September 7, 2019

Smash Cuts

Comments from the Finger: I've found I use this TV-inspired framework a lot in my games, so it's time to write an article!

Today, I want to chat about a technique I've used more and more as I grow as a DM: cuts. A cut, as borrowed from cinema, is when one shot ends and another shot just begins -- in D&D terms, this signifies a switch from one perspective to another in the narration. We all (at least subconsciously) understand how these are used in film, and what these uses signify, but it might be useful to talk about how to use them when narrating the game, when to use them, and what feeling each conveys.

Fade To
The gentlest cut-based transition, fading to another scene ends the current scene and begins another. Always, the implication is that time has passed and that the characters have arrived at the natural conclusion of something implied by the previous scene. Fading to another scene is not a montage: it does not skip challenging or complex actions, nor does it fade into the middle of such actions unless something interesting is about to happen.
     This transition is great for skipping downtime and travel, shortcutting preparations, and moving between big narrative beats for long-term time skips. However, it's critical to include how long has passed and what has happened in the meantime when setting the scene after a fade to a new scene.

  • Fade in on colorful tents and the jaunty music of accordions. It's the Darktide Festival time and the three of you are incognito, wearing party masks, and holding fresh caramel candies on sticks. 
  • Fade in on a log cabin three years later. Your armor and sword sit in a closet, collecting dust. The days are long, but the work is honest. You hear a knock on the door. 

Smash Cut
The smash cut moves you instantly from one scene to another, sometimes as a bit of a punchline. The implication of a smash cut is that the new scene is less important -- parenthetical, but casually linked to the main scene. Done well, it's also humorous, letting you highlight some funny cause and effect that the characters have no ability to see from their perspectives alone.

  • So you attempt to steal from the king. Don't even roll: smash cut, you're in the dungeon, chained to a wall, trying to eat from a wooden bowl filled with gruel. 
  • Smash cut to a bird singing a beautiful song in the middle of the forest. The ballista bolt you fired smacks into it, leaving only a puff of feathers. 

Side Cut
A side cut happens when rapidly flipping between two or more concurrent scenes. This is easily one of my favorites, as it makes all the events much more hectic. Most often, this transition and the accompanying concurrent scene structure happens when players have split the party or when the characters are racing against an NPC. This is also useful when the chaos the characters have caused continues to unfold in the background, and the results might endanger them in some way.
     When using side cuts, keep the momentum between scenes going quickly, cutting as often as possible and jumping to the next interesting beat of each scene as you go. It'll keep players engaged, even if they aren't active in the scene, and it'll make you narration feel more dynamic.

  • Side cut to the outside of the vault as Kelberos continues to juggle various objects to distract the guards. Dexterity check.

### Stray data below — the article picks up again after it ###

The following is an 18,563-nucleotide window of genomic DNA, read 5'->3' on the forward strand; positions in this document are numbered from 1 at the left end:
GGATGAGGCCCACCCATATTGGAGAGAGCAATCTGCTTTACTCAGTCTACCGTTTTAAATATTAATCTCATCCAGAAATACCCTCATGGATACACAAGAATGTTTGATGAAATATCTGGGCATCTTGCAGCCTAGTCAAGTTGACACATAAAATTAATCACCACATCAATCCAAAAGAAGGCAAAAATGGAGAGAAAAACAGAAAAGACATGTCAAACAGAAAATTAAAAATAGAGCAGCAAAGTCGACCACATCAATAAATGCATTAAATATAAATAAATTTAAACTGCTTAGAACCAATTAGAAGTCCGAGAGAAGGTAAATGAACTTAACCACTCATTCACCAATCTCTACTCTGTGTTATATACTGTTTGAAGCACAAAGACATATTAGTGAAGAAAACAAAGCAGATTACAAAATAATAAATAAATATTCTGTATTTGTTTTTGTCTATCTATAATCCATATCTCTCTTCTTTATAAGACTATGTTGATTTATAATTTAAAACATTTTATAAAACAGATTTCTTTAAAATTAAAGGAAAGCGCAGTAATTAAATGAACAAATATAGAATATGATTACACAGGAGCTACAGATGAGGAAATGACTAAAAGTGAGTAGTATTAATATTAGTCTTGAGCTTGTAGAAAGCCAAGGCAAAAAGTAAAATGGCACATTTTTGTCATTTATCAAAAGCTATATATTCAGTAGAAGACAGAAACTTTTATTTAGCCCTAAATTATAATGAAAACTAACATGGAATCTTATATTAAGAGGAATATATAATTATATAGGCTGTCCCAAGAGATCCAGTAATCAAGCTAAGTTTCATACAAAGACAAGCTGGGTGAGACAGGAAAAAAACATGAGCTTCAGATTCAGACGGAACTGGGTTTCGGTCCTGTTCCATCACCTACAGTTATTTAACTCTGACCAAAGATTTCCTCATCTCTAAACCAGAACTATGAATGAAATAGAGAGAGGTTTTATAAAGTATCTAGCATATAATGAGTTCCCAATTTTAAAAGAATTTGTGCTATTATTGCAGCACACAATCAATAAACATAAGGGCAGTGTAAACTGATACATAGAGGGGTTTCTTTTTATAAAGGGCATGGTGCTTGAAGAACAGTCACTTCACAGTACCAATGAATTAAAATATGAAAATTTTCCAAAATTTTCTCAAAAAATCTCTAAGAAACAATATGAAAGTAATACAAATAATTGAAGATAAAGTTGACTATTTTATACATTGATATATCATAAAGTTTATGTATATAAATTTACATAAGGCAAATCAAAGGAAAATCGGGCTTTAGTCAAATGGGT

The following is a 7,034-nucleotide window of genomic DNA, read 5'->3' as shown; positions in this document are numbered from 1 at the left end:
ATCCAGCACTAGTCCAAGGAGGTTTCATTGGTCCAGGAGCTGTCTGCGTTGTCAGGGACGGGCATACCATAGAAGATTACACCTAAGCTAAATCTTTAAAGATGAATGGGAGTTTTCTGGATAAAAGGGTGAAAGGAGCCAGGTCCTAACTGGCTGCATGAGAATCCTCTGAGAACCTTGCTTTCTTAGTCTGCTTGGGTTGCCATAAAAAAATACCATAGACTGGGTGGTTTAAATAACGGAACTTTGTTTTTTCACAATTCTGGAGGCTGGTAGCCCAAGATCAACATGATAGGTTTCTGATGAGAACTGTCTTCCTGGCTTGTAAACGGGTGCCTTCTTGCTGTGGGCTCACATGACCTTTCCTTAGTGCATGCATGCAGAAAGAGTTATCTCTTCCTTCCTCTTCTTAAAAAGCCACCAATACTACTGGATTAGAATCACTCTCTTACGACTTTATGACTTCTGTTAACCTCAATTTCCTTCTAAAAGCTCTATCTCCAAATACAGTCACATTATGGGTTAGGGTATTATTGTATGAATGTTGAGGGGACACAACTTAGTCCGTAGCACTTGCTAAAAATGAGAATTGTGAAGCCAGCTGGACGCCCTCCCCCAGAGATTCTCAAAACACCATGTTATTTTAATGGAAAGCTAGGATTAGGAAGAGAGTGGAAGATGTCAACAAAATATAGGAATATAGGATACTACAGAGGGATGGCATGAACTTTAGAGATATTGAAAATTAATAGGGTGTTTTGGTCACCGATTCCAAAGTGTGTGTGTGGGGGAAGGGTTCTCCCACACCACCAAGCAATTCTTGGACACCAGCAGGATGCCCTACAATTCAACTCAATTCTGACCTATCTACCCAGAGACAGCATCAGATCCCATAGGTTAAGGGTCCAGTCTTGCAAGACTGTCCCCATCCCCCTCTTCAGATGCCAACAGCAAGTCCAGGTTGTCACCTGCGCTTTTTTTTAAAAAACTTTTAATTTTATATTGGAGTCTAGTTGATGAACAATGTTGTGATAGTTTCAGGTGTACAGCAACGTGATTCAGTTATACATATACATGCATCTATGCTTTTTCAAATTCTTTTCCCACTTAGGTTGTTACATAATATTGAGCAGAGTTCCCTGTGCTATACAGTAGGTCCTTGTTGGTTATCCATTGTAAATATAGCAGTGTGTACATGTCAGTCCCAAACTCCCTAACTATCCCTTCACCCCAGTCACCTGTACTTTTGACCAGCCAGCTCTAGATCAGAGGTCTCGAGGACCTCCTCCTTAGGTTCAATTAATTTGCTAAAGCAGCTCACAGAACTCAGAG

• Side cut back into the vault as the banker struggles under Barnibo's weight and tries to make any noise she possibly can to alert her fellows. 

Wide Shot
This cut moves from the perspective of the players to someone nearby, describing what they see. Use wide shots when something happens which the characters don't notice in order to impart a touch of dramatic irony for the players. This is especially useful for certain failed Perception checks.
     Done correctly, a wide shot can impart a feeling of mystery, a sense that the tension has been dialed up (even if the characters are unaware of the danger), or a bit of insight into what's happening. This can be very effective for keeping players in the loop on mystery-oriented story beats, but it can also give them too much information. Keep a keen eye out for metagaming after you use a wide shot.

  • Wide shot of a mysterious figure lingering in the shadows, watching you, one by one, enter the house.
  • Wide shot of people murmuring, pointing to your brawl in the street, and running off to fetch guards. 

Why Use Cuts at All
Now that I've covered all of the basic cuts, I feel like I should make a real case for them. Too often, D&D has a simulation aspect to it: characters should always roll travel encounters, track their meals, and catalog the days of downtime and adventures for fun and profit. This extends to the DM's role in explaining the world: many DMs simply explain what the characters see, rather than what they intend for the players to see. This mindset can be anti-useful, however.
     Groups tend to be more focused on the task at hand when unimportant material is skipped over, when they can see logical outcomes to their actions (even when their characters can't), and when important information is presented sensibly, yet dramatically. Moreover, if GMs only describe what the characters see, rather than what the players should understand, they can inadvertently obscure critical information when someone fails a check. Lastly, and perhaps most importantly, the shorthand of cuts is so ubiquitous, you and your players are simply missing out if you're not using it.

1 comment:

  1. I've never called them "cuts", but yeah, "meanwhile on the other side of the island", "after arriving and settling in you're in a pub", etc. have been very useful in my experience.

    Cataloguing them is a nice touch.